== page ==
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Mangahume ratings
Quality on a good day: 4.0
Consistency of Surf: 3.0
Crowds: 4.0

Overall: 3.8

See all 18 ratings

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Surf Report Feed

Mangahume Swell Statistics, August: All Swell – Any Wind

The graph illustrates the range of swells directed at Mangahume through a typical August and is based upon 2976 NWW3 model predictions since 2006 (values every 3 hours). The wave model does not forecast surf and wind right at the coastline so we have chosen the most applicable grid node based on what we know about Mangahume. In the case of Mangahume, the best grid node is 37 km away (23 miles).

The rose diagram shows the distribution of swell directions and swell sizes, while the graph at the bottom shows the same thing but lacks direction information. Five colours show increasing wave sizes. The smallest swells, less than 0.5m (1.5 feet), high are coloured blue. These were forecast only 18% of the time. Green and yellow show increasing swell sizes and red illustrates largest swells greater than >3m (>10ft). In either graph, the area of any colour is proportional to how often that size swell was forecast.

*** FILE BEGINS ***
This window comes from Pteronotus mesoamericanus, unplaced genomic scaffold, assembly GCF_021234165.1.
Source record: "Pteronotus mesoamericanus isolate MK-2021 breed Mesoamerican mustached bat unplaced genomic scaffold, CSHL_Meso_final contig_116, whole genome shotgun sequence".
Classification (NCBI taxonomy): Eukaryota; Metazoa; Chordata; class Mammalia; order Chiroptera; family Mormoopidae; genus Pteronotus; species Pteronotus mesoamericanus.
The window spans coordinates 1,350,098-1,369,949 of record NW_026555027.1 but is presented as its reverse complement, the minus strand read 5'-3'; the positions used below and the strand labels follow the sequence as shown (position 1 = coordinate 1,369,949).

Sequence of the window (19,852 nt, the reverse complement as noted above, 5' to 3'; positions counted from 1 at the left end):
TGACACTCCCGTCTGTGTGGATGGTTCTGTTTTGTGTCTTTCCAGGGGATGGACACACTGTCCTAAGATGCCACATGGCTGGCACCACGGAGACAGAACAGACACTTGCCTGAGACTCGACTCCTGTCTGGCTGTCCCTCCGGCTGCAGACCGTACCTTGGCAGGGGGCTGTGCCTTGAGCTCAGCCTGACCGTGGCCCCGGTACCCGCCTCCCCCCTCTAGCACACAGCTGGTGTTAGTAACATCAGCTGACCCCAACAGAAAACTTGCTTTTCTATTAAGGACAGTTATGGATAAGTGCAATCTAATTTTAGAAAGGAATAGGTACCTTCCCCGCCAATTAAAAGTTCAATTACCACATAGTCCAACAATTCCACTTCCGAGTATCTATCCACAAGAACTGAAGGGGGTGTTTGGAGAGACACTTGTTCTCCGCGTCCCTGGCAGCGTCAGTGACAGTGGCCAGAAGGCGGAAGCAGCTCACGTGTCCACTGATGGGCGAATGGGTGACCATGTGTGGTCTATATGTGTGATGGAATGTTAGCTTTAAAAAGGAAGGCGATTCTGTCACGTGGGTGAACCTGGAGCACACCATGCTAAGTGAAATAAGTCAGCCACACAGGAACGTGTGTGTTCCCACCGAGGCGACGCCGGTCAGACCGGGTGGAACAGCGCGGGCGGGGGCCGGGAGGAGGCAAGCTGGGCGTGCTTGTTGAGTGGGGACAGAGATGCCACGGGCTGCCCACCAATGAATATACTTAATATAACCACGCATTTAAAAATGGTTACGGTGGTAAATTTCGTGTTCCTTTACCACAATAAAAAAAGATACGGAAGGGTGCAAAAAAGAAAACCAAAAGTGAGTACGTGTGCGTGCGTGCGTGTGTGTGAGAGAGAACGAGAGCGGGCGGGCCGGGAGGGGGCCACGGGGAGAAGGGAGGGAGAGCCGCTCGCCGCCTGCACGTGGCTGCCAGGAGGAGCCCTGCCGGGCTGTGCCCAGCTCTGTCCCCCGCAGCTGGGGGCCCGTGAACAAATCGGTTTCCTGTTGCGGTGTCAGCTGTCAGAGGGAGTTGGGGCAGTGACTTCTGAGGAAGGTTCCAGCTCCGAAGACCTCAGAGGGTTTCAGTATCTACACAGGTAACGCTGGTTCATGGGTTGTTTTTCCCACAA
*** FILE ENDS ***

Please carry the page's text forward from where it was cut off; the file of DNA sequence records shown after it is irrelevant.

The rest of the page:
The diagram indicates that the most common swell direction, shown by the largest spokes, was WSW, whereas the the most common wind blows from the WNW. Because the wave model grid is out to sea, sometimes a strong offshore wind blows largest waves away from Mangahume and offshore. We combine these with the no surf category of the bar chart. To keep it simple we don't show these in the rose graph. Because wind determines whether or not waves are clean enough to surf at Mangahume, you can load a different image that shows only the swells that were predicted to coincide with glassy or offshore wind conditions. Over an average August, swells large enough to cause surfable waves at Mangahume run for about 82% of the time.

IMPORTANT: Beta version feature! Swell heights are open water values from NWW3. There is no attempt to model near-shore effects. Coastal wave heights will generally be less, especially if the break does not have unobstructed exposure to the open ocean.